5. Finally, press y to send the e-mail.

The .muttrc file

The .muttrc file controls the look and feel of your mutt e-mail client as well as information such as your e-mail address and real name. Below is an example of a fairly robust .muttrc file. This file contains examples of most of the configuration options that are used within mutt.

If this configuring your mutt client to this level is beyond your needs, then there is an online tool that will build you a .muttrc file using a web interface located at

There is one line below that may be needed if you are having problems with mutt and PGP. If mutt is not able to find your PGP key, you may need to add a line that says source /usr/home/rnejdl/pgp2.rc to your .muttrc file. The file that was sourced can be found using the located command. On, this file is located at /usr/local/doc/mutt/samples/pgp2.rc. More information on this can be found at

#source ~/.mail_aliases
set alias_file=~/.mail_aliases
set hdr_format="%3C %Z %[%b %d %H:%M] - %-22.22n %s"
#set hdr_format="%3C %Z %[%b %d %H:%M] - %-22.22n %s"
set pager_format="[%C/%T] %s %> %n"
set attribution="%n(%u) wrote:"
#set status_format="-+ %v +-+ !*&$@: +-+ [New=%n] [Sort=%s] [Messages=%m] "

source /usr/home/rnejdl/pgp2.rc
set editor="/usr/local/bin/vim"
set alternates="(rnejdl\@*|(rnejdl*\"
unset autoedit
set copy=yes
set askcc
set noconfirmappend
set noconfirmcreate
set delete=yes
#set force_name
set auto_tag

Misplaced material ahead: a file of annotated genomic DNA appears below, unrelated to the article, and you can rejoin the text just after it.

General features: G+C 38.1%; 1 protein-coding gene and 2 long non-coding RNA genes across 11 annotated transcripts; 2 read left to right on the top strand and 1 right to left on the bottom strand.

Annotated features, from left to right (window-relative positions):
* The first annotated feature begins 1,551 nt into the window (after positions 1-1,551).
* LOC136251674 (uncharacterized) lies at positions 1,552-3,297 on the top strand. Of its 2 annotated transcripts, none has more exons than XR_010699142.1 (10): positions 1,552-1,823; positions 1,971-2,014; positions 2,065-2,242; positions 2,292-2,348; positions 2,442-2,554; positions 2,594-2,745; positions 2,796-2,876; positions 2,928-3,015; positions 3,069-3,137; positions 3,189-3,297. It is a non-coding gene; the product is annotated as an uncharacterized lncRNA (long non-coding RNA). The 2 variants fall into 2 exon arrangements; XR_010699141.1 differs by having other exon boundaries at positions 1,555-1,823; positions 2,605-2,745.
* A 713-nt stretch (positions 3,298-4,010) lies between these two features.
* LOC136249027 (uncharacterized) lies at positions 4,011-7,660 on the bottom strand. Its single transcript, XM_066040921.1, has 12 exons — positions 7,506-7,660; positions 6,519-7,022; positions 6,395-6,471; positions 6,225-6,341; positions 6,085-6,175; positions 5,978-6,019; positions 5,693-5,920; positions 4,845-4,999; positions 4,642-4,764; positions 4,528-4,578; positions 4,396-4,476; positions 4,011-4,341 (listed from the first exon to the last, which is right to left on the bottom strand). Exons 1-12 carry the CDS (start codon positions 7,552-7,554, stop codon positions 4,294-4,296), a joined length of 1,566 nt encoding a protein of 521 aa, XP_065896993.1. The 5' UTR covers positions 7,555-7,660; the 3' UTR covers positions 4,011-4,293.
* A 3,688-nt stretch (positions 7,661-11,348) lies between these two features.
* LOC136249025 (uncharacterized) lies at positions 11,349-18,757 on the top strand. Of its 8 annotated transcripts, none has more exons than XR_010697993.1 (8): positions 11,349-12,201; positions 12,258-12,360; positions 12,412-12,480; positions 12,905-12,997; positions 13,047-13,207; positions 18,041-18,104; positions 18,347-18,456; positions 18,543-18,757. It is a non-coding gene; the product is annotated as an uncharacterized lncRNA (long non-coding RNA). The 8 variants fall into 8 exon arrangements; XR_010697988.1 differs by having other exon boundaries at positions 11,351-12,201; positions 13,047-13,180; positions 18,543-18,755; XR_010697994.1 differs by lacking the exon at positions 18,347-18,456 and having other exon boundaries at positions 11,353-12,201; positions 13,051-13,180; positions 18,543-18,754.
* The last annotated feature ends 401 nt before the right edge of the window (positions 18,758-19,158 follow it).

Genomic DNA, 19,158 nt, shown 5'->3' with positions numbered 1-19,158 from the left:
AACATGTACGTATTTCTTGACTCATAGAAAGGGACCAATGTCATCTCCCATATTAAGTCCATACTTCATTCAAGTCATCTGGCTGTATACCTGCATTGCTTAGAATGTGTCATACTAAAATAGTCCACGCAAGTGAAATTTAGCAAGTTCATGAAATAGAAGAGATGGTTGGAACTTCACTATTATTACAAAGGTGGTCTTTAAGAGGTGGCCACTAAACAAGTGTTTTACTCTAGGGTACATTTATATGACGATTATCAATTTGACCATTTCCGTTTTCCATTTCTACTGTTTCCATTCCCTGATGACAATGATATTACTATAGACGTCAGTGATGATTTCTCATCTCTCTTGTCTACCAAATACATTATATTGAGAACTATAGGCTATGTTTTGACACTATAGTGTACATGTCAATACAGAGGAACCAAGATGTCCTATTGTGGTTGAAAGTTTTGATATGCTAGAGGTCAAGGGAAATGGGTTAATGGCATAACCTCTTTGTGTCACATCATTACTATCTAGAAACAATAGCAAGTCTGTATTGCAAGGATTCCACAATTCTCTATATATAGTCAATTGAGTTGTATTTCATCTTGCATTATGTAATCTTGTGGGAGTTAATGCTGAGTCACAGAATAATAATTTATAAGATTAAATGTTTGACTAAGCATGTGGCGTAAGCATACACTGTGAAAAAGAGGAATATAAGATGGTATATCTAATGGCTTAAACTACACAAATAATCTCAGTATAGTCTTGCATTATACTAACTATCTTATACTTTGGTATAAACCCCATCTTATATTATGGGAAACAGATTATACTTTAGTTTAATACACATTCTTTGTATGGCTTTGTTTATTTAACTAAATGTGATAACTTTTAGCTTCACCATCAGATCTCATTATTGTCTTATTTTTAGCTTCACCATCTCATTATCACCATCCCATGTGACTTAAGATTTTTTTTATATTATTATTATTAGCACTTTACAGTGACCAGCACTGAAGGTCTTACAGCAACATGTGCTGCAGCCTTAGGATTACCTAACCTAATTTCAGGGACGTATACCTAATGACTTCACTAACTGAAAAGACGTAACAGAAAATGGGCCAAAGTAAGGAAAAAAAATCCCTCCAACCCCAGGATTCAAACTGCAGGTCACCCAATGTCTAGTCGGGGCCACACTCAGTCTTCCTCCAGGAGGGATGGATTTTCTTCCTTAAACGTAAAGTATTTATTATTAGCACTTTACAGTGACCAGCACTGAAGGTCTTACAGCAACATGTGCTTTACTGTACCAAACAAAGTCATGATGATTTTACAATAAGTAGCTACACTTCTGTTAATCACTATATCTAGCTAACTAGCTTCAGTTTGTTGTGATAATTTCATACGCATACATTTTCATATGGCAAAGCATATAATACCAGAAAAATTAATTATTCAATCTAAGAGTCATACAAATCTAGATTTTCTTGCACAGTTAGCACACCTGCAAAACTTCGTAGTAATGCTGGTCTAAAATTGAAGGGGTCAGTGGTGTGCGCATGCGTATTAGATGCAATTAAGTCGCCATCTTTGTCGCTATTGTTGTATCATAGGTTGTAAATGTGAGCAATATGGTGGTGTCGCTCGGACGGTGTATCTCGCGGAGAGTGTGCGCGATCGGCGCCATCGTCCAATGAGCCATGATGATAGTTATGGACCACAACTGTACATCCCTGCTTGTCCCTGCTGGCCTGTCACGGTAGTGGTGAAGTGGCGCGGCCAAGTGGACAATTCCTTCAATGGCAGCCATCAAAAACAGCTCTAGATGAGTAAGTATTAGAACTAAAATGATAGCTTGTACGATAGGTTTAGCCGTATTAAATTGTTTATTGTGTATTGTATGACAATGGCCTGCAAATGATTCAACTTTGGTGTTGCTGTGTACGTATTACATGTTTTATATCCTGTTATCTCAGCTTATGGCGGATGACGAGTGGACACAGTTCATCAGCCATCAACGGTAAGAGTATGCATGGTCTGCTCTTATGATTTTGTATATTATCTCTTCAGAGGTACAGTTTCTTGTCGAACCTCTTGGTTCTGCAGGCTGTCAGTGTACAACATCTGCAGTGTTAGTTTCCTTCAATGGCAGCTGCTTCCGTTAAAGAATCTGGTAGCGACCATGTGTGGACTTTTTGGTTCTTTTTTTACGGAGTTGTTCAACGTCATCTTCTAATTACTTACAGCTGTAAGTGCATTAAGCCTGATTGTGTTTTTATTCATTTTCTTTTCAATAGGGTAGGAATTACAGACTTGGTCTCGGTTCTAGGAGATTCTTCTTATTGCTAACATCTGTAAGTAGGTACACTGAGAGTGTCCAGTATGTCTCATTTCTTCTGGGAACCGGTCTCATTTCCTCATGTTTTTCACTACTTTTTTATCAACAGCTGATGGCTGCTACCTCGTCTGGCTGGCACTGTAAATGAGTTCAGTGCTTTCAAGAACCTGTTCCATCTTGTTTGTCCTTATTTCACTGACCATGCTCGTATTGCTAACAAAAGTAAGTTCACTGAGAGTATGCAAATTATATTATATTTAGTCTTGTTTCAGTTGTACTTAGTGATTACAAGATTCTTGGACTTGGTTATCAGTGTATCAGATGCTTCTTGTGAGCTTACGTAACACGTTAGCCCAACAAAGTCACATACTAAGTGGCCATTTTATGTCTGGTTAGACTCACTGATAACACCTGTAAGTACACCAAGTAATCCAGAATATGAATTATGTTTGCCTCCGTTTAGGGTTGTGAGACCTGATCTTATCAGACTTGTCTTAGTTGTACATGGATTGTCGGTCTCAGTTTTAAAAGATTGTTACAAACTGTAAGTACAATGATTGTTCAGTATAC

set help
#set hold
set include=ask-yes
set indent_str="> "
set signature="~/Mail/sig.txt"
#set sig_dashes
set nomark_old
#set mbox=+4.1999
#set metoo
set sort=reverse-date
set move=ask-no
#set point_new
set noprompt_after
set quote_regexp="^[>|\#:}] *"
set read_inc=50
set record= =outbox
set resolve
set fast_reply
set postponed=~/tmp/postponed
set reverse_alias
set save_name
set shell="/usr/local/bin/tcsh"
set status_on_top
set tilde
set timeout=60
set tmpdir=~/tmp
#set use_mailcap=yes
set write_inc=50
#set pager_index_lines=5

ignore *
unignore from: to cc date X-Smack X-World X-Team X-Mailer

color status brightwhite blue
color body brightred black "((http|ftp)://|mailto:)[^ \n\t]*[^., \n\t>]"
color tilde brightcyan black
color indicator brightwhite red
color hdrdefault brightwhite black
color message brightmagenta black
color bold brightgreen black
color error brightyellow black
#color quoted yellow black
#color quoted5 yellow black
color tree brightblue black
color attachment green black

color quoted     green           black # quoted text
color quoted1    magenta        black
color quoted2    red            black
color quoted3    green          black
color quoted4    cyan           black
color quoted5    yellow           black
color quoted6    magenta        black
color quoted7    red            black
color quoted8    green          black
color quoted9    cyan           black

#mono status bold
mono body bold "(ftp|http)://[^ ]+"
#mono tilde bold
#mono indicator bold

macro compose P "p,e"
macro compose Y "p,f"
macro index ^[d "D.^M"

mailboxes  /var/mail/rnejdl 

my_hdr From: Rusty Nejdl 
my_hdr X-State: Dazed

save-hook =mutt
save-hook =mutt

For more Information

More information on Mutt and its configuration can be found at some of these URL's listed below:

The home page of Mutt can be found at
A comprehensize guide that goes further into Mutt and its usage can be found at allows you to build a .muttrc file by using a web interface.

Test Yourself

Feel like you've learned a bit about MUTT, then take the Mutt and PGP Quiz.